Tom Cruise and Emily Blunt live and die, again and again, as time-traveling soldiers.
Normally when Tom Cruise dies in a movie, it’s a very big deal.
But in Edge of Tomorrow, Cruise’s character dies again and again and again. #LiveDieRepeat is even the Twitter hashtag for the film, directed by Doug Liman.
“It’s storytelling. You’re going to get the audience used to the experience of it,” says Cruise. “And then you get to have them laugh with it.”
It’s not all laughs in the time-traveling sci-fi adventure due out June 6, 2014 (with a trailer dropping online Wednesday). In the not-distant future killer aliens start a sustained, seemingly unbeatable invasion of Earth.
Novice fighter William Cage (Cruise) is thrown into a major alien assault, before finding himself in a time loop that forces him to live out the same ill-fated, brutal combat over and over.
But with each battle, Cage gains increasing skill alongside his comrade, Special Forces warrior Rita Vrataski (Emily Blunt).
Blunt, 30, the British actress who starred in 2006’s The Devil Wears Prada and as Queen Victoria in 2009’s The Young Victoria, says her role is a dramatic change.
“I’ve discarded the bonnet and corset for an exosuit and a huge sword, it seems,” says Blunt. “I was looking for something very different from anything I have done before. This was definitely that.”
Blunt trained six days a week for three months to get herself into alien-battling shape, focusing on everything from weights to sprints to yoga, aerial wire work and gymnastics.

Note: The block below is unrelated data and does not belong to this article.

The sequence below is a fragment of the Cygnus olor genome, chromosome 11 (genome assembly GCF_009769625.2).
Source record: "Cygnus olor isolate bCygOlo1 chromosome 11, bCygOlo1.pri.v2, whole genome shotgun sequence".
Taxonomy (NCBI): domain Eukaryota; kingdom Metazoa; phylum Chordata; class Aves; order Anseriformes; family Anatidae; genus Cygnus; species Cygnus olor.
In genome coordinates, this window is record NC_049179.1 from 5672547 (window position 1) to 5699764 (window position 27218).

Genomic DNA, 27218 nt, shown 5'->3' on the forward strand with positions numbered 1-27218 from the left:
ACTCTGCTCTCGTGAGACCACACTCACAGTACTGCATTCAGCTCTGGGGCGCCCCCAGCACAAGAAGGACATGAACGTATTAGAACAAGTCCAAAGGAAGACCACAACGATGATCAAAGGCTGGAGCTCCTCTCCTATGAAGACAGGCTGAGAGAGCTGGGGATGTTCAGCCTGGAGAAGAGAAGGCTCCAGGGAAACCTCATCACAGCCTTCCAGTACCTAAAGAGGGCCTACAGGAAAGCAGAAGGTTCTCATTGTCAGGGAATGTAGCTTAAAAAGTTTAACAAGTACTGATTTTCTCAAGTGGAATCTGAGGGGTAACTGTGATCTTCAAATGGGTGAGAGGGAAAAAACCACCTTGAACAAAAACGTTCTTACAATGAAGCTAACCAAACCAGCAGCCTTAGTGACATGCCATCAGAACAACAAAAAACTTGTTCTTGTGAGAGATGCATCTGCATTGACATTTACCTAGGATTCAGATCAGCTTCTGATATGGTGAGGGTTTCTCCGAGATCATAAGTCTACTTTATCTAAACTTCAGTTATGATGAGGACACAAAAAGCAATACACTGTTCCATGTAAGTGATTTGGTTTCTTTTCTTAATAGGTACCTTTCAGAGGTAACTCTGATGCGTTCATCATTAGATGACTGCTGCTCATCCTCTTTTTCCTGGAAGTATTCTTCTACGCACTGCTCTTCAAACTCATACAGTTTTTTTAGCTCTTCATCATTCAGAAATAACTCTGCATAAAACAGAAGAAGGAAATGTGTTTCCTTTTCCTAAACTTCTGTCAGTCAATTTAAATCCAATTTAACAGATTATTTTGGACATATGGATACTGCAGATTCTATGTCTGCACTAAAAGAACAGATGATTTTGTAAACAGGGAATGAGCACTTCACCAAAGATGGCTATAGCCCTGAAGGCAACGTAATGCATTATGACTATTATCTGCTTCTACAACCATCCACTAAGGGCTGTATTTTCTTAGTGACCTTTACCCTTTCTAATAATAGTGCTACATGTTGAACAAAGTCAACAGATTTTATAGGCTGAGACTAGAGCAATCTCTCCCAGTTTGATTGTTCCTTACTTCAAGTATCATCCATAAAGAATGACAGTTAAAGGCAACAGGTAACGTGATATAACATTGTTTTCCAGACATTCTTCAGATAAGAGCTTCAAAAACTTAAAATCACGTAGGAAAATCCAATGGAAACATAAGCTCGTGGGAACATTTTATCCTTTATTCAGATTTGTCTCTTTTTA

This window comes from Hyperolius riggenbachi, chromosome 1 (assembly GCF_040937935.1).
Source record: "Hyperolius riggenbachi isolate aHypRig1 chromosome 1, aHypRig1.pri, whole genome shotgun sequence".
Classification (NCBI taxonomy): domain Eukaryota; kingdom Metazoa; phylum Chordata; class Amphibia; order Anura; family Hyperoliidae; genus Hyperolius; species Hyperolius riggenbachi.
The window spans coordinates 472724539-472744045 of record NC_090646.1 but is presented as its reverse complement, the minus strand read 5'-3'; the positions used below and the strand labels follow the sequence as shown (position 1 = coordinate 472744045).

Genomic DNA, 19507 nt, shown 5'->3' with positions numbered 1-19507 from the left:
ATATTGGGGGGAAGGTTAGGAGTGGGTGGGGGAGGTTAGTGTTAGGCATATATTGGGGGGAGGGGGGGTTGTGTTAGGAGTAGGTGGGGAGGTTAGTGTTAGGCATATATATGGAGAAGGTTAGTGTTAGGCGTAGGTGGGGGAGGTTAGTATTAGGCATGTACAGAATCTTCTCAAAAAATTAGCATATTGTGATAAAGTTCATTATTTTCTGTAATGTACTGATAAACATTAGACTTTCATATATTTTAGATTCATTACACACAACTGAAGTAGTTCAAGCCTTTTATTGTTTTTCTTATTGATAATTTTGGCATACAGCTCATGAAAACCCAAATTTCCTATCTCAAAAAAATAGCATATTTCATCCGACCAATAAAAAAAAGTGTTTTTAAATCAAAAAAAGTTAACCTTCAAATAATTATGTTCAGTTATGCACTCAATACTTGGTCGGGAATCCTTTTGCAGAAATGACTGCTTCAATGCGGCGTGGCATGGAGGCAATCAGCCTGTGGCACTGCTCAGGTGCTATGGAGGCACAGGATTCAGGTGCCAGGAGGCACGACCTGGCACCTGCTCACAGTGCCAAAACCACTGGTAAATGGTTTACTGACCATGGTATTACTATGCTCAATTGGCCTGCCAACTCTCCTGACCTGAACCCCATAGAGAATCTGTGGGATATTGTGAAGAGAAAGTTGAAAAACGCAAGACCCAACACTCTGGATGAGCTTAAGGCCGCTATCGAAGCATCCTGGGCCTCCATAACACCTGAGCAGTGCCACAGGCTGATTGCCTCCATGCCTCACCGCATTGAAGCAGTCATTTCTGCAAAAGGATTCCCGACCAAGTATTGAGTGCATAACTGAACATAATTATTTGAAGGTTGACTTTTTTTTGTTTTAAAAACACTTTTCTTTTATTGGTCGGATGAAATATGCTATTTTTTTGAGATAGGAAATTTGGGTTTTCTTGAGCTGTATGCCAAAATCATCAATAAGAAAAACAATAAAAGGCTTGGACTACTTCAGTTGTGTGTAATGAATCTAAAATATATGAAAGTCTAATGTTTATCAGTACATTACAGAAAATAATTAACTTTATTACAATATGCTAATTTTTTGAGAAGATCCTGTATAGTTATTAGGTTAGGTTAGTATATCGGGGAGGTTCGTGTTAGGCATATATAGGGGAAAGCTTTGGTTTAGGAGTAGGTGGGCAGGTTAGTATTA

“I even learned Krav Maga, a lethal martial arts using pretty much everything including your teeth to destroy,” says Blunt. “That was pretty fun.”
The action veteran Cruise says he wanted to play alongside the “natural athlete” Blunt after seeing her perform as a ballet dancer in The Adjustment Bureau. He was not disappointed.
“She showed up and that girl was ready to roll, she was so fit,” says Cruise. “She is a badass and she totally crushes it here.”
Even Cruise needed to train extensively to deal with the visually impressive metal exosuit that allowed for full movement but weighed 85 pounds on average.
“One of the suits with the angel wings had a sniper rifle and missile launcher on my back and weighed about 130 pounds. I’m having to sprint in it,” says Cruise, who helped develop the suits. “It’s physically grueling.”
In early days, the suit took as much as 20 minutes to even get into before the film team fine-tuned the design (“in the end we timed it and to get me into the suit took 30 seconds,” says Cruise). And actors even had specially made rigs on set to take the weight off their shoulders between takes.
Despite the physical demands, the futuristic apparel was striking enough to set the fights and stunts around “what worked and what looked cool with the suits,” says Cruise.
The 51-year-old actor, whose last film Oblivion was set in Earth’s future, insists he didn’t mean to go on a sci-fi action bender.
“Look, I make all different kinds of movies,” he says. “When Doug (Liman) came to me and said what the story was and the design, I thought, ‘This is going to be cool. It’s going to be very different than anything I’ve done before.'”
Blunt, who is married to actor John Krasinski and is now seven months pregnant, says the effort has made her want to return to action films in the future — with one caveat.
“I just don’t know if I want to be wearing the exosuit again,” she says. “I think I’d like to try one metal-free to see what that would be like.”